By Tyson Bruce
When Floyd Mayweather fought Saul Alvarez in 2013 the whole sports world stopped and for a brief moment boxing became all that mattered. It’s safe to say that his fights with Marcos Maidana have not generated the same type of interest, this despite the fact that Maidana gave the elusive Mayweather his toughest fight in years. For many casual fans its just another match against a foreign fighter not named Pacquiao.
The most interesting angle of the bout is that it’s just the second rematch Mayweather, 46-0-0-(26), has fought in his entire career. Not since 2002, when he granted Jose Luis Castillo a rematch to a fight many believed is the only bout Mayweather truly deserved to lose in his eighteen-year career, has Mayweather fought the same man twice. This is because apart from that fight (and perhaps the De La Hoya fight) Mayweather has been so utterly dominant that any notion of a rematch in most of his fights would be ridiculous. Whether you believe Mayweather should have ever boxed Maidana, 35-4-1-(31), in the first place, the Argentine certainly fought well enough to deserve a rematch.
Veteran Showtime boxing analyst Al Bernstein recently stated in an interview that if you didn’t score the fight at least as close as 7-5 Mayweather than you weren’t paying attention. How many other Mayweather fights can you say the same thing about? Maidana of course had much of his success in the early rounds of the fight, probably managing to win the first four rounds of the bout. It was shocking to see Maidana come out with the success he did—literally almost running Mayweather out of the ring at times. All Mayweather could do was hold on, be defensive and hope that Maidana would slow down.
In those early rounds Mayweather had a weary look in his eyes that said, “I’m too old and rich for this shit.” Nobody has ever disrespected Mayweather the way Maidana did, using everything from low blows (lots of them) to a Muy Thai knee to the stomach to bend the fight his way. Maidana is a hard man with a lot of the street incrusted into his fighting style and he simply doesn’t give a damn about Mayweather’s standing in the sport. In order to be more successful this time around Floyd will have to find a better way to cope with Maidana’s recklessness.
The real question is whether at thirty-seven years of age is Mayweather capable of fighting him any different? In his younger days Mayweather would have used his footwork to make the Maidana fight a very easy night. If he is still capable of doing that you have to wonder why he didn’t the first time around. Maidana is a brutal and unpredictable puncher and sitting against the ropes as much as Mayweather did was a rare tactical mistake on the part of the ‘pound for pound’ king. When Mayweather had Maidana in the center of the ring he dominated the bout with his superior reflexes and hand speed. Maidana can only fight successfully in one direction: forward. If you can break his rhythm by keeping him turning or going backwards he gets lost.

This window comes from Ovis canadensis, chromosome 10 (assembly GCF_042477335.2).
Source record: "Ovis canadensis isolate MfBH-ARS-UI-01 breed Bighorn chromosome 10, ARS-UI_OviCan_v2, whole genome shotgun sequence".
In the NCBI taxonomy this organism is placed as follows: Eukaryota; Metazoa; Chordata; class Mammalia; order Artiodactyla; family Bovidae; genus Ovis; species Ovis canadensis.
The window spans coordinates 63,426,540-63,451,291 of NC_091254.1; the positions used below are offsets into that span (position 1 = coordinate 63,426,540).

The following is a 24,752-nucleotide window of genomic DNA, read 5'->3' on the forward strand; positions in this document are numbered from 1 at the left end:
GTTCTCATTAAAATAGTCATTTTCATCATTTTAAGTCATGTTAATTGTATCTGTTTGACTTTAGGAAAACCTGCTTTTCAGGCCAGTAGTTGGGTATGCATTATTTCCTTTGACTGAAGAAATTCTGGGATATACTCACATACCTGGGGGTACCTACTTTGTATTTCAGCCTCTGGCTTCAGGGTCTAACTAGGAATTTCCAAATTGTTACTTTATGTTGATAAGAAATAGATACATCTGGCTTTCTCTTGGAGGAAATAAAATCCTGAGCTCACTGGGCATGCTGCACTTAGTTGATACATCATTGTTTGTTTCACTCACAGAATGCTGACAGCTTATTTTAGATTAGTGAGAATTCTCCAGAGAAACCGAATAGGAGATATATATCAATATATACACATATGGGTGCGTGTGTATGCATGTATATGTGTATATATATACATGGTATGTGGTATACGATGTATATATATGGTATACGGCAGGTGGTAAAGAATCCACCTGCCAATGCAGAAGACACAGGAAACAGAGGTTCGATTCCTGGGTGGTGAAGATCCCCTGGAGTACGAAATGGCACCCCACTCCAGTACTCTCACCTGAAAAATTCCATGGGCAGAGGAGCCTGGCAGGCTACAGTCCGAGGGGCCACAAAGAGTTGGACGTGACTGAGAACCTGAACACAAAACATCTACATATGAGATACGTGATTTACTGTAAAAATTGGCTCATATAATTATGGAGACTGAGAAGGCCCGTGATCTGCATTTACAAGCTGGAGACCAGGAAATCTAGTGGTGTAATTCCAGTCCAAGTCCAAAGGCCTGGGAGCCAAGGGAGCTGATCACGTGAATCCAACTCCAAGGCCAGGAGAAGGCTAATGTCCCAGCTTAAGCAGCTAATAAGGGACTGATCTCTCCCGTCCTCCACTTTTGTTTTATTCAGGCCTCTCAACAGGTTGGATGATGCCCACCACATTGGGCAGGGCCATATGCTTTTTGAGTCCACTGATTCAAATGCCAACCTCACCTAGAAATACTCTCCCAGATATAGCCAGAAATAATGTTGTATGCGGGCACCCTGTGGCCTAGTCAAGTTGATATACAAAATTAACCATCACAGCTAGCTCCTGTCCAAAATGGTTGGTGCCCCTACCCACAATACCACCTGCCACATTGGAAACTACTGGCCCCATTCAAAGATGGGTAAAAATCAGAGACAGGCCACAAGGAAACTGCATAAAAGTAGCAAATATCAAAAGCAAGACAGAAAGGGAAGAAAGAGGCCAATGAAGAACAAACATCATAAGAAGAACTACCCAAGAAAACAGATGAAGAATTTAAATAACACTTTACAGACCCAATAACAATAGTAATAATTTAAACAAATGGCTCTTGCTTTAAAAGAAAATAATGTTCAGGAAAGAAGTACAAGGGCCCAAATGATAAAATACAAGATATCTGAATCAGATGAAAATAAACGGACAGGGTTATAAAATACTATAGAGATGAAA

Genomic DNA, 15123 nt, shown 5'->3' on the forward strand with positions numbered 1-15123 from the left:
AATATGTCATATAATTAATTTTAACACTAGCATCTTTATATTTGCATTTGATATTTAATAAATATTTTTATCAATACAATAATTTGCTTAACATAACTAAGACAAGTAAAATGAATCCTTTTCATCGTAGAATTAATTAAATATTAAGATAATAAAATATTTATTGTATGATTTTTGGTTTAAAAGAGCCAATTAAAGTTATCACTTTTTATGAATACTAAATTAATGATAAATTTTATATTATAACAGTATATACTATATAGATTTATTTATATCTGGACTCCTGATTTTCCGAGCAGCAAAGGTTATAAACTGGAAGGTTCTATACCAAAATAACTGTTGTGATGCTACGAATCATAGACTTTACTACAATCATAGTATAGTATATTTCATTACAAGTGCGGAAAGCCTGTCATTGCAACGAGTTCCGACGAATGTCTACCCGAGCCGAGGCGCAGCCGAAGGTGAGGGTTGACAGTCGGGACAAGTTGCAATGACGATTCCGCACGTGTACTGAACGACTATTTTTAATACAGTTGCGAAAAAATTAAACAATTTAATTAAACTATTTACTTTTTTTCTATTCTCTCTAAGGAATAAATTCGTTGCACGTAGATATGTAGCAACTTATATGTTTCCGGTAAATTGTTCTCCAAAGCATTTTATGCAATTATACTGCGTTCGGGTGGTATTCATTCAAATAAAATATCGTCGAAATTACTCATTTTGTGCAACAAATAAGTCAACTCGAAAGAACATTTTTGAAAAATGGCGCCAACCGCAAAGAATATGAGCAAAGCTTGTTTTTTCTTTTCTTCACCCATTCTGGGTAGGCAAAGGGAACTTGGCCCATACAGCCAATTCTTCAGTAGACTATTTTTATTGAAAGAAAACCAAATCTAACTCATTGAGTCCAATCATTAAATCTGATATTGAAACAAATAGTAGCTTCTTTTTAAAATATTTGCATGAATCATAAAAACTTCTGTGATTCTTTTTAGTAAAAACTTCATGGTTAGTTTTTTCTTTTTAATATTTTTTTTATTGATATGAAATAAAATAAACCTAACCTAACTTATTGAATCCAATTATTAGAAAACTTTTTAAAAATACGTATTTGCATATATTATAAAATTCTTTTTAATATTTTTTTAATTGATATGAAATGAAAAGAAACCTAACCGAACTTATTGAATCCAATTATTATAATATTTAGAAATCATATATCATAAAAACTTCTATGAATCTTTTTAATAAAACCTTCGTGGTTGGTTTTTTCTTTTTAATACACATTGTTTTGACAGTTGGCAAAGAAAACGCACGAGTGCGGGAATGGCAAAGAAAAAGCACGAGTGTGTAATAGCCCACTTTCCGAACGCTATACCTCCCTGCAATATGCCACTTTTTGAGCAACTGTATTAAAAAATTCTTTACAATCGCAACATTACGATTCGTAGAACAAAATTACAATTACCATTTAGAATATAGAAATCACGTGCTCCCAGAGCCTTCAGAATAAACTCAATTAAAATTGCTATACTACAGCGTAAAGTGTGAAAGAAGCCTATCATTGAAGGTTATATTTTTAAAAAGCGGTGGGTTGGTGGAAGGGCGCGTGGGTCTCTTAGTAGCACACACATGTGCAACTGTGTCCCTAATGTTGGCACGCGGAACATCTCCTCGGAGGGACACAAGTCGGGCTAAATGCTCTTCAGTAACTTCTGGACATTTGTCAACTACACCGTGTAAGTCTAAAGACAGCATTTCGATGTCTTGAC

The most positive thing going into the rematch for Maidana is that Mayweather never really came close to hurting him. For a guy that goes forward and fights as wild as Maidana does he has a very shaky chin. Maidana has been knocked down or badly stunned by Victor Ortiz, Amir Khan, Jesus Soto Karrass, Erik Morales, Josesito Lopez and Adrien Broner. Mayweather, even when he landed flush, could never really earn Maidana’s respect with his punching power. It’s hard to keep a guy off of you when you can’t hurt him, which was a big reason why Maidana was brazen enough to do what he did against Mayweather the first go around.
The biggest negative against Maidana’s chances in the rematch is whether he is he capable of doing anything differently the second time around? You just got the sense that Maidana fought the fight of his life and even duplicating an effort as good as that will be a formidable challenge for him. In watching the “All Access” infomercial on Showtime the strategy of his trainer Roberto Garcia seems obvious: do what you did the first five round for the whole fight. The problem is that it’s almost impossible to keep that kind of pace (the 100 punch a round mark) for the entire twelve rounds. Throw in Maidana’s history of stamina problems the plan starts to reek of wishful thinking. Plus, given Mayweather’s massive clout in the sport, you can almost guarantee that Maidana will not be allowed to get away with nearly as much extracurricular activity as last time—a huge aspect of what made him so successful.
The vast majority of boxing insiders believe that Mayweather solved Maidana’s style in the second half of the bout and that his boxing intellect will allowed him to dominant the second bout much earlier. Mayweather has been so good for so many years that it almost seems disrespectful to consider any other scenario. However, at age 37, way past the point when most boxing greats were at their best, every time Mayweather steps into the ring there will be a veil of doubt that didn’t exist before. As superior as Mayweather’s technical skills are his style is still based a great deal around his athletic ability and freakish speed. As his speed gradually starts to decline every fight will get that much tougher. It’s the same thing that is happening with Pacquiao right now.
Most people expected Roy Jones, then 35, to dominate the rematch against Antonio Tarver after barely managing to win the first time around. Instead, Tarver flattened Jones with one straight left hand and shattered his myth of invincibility forever. If he keeps fighting long enough the same thing will eventually happen to Mayweather—it does to every fighter no matter how great. Regardless of whether or not Maidana is the fighter to do that—I suspect he is not—you can guarantee he will give 100% of himself in the ring, which is a lot more than you can say about many of Mayweather’s recent opponents.